The Population & Public health team (PPH) collaborates with diverse stakeholders in order to support the inclusion of health considerations within community planning and design processes.
A key factor in the success of healthy built environment collaborative initiatives is shared understanding of the important influence that our environment has on population health, and the role each stakeholder has to play.
PPH coordinates the BC Healthy Built Environment Alliance (HBEA), a cross-sectoral network of leaders interested in shared learning and practice discussions intended to support local actions for healthier communities. HBEA membership includes representatives from regional health authorities, Ministries, local governments, research and community organizations.
PPH develops conceptual and practical resources for health professionals, community planners and local governments so that they are better equipped to promote healthier built environments. For example, "Health 201" is a step-by-step guide that supports planners, design professionals and local governments to take actions towards creating healthier built environments. For audiences new to healthy built environment issues, the Foundations for a Healthier Built Environment summary report is an introductory educational resource.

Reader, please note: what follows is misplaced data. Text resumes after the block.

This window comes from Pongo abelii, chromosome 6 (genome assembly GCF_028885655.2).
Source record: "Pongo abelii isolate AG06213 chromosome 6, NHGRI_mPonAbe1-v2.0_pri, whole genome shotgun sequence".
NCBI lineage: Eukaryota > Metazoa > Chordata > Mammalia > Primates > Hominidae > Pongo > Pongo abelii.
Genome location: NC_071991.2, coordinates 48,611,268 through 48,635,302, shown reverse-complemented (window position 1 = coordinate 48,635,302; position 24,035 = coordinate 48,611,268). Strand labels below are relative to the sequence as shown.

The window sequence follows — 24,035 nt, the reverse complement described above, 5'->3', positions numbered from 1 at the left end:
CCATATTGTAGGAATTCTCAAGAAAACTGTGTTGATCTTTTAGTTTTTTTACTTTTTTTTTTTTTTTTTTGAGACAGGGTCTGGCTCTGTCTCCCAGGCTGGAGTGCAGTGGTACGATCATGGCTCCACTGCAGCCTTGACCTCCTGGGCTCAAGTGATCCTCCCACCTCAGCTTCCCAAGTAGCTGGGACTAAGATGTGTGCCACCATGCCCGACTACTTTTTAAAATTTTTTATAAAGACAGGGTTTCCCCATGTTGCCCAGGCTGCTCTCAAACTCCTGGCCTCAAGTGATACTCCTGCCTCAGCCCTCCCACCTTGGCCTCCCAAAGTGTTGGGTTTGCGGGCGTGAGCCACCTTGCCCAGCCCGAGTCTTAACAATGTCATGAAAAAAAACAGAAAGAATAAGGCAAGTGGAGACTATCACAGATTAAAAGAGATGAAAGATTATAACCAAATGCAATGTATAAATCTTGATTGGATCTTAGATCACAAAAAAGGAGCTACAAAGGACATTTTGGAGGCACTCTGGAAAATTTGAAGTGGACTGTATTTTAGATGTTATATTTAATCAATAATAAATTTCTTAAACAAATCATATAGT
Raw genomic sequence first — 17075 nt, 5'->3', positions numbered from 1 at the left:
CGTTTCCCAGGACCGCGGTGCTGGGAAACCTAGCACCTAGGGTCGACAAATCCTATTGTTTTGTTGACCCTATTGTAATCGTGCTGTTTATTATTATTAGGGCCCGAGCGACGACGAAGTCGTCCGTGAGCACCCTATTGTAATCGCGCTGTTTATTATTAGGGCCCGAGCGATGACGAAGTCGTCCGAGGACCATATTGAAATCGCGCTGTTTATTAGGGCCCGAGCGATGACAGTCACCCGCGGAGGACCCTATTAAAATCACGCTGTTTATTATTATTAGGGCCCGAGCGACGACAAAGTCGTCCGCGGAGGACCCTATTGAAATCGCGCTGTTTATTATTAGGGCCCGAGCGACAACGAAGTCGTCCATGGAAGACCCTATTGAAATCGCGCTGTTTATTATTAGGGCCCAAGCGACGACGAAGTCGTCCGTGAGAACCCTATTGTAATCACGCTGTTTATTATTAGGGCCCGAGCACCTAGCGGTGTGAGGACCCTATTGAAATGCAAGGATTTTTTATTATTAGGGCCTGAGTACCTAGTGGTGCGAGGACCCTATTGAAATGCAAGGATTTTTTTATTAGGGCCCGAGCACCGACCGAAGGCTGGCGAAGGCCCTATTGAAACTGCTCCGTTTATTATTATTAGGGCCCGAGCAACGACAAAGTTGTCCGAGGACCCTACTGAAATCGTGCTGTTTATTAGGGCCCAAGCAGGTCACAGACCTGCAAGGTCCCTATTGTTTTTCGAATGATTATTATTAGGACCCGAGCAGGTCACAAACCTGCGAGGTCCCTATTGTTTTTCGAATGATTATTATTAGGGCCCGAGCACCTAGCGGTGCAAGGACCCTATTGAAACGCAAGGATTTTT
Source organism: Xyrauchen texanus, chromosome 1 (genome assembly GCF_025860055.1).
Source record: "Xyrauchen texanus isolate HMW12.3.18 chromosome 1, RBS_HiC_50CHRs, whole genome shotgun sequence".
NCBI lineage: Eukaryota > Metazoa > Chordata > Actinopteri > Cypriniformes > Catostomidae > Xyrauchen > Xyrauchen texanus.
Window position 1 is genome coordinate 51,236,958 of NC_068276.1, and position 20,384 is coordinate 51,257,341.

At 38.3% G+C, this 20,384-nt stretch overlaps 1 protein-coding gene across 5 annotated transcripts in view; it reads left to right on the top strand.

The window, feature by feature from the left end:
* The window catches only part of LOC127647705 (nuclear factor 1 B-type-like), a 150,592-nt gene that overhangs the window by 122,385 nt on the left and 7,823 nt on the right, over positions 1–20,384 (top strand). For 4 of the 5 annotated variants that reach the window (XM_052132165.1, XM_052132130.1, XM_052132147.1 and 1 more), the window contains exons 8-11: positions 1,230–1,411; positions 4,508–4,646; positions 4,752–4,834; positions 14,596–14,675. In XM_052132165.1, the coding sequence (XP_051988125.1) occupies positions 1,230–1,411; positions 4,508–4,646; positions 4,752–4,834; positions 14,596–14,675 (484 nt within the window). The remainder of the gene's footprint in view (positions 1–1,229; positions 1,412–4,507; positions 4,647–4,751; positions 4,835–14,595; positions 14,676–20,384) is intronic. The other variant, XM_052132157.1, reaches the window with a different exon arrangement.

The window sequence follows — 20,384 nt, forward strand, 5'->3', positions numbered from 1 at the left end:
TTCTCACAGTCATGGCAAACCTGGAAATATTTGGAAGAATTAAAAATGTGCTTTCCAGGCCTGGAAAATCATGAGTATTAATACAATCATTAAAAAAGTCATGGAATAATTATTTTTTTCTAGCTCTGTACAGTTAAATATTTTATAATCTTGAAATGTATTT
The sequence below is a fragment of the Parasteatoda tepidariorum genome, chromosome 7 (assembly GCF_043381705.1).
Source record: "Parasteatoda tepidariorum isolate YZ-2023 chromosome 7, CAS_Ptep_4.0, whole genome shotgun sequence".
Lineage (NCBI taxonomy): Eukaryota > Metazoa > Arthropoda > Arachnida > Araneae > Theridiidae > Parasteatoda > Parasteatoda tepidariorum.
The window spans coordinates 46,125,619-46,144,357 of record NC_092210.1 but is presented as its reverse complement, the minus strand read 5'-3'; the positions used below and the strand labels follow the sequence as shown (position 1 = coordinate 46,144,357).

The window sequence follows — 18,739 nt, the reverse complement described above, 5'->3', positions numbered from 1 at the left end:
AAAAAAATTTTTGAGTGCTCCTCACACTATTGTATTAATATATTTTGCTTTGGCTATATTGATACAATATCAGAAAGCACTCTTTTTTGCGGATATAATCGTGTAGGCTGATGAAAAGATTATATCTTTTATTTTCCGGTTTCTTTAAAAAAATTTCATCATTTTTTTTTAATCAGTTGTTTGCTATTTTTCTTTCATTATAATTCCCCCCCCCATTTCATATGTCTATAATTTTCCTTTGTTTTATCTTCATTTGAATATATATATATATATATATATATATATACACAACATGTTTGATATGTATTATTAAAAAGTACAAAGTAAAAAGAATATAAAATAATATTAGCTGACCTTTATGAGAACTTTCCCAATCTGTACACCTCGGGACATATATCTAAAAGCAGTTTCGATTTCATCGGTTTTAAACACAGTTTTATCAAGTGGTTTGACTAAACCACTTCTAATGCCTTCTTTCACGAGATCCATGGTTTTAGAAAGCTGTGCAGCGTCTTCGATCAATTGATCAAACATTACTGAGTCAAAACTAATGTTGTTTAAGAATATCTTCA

As an on-going contribution, PPH strives to expand provincial and cross-sectoral understandings of how the built environment influences population health. We regularly review and synthesize current research findings to develop tools and resources to guide practice such as the "Healthy Built Environments Linkages Toolkit"
Using an evidence based approach, the Healthy Built Environments Linkages Toolkit outlines a series of planning principles and describes how these lead to behavioural and environmental impacts (e.g., walking, transit use, noise levels, and traffic safety) which are correlated to population health and well-being outcomes.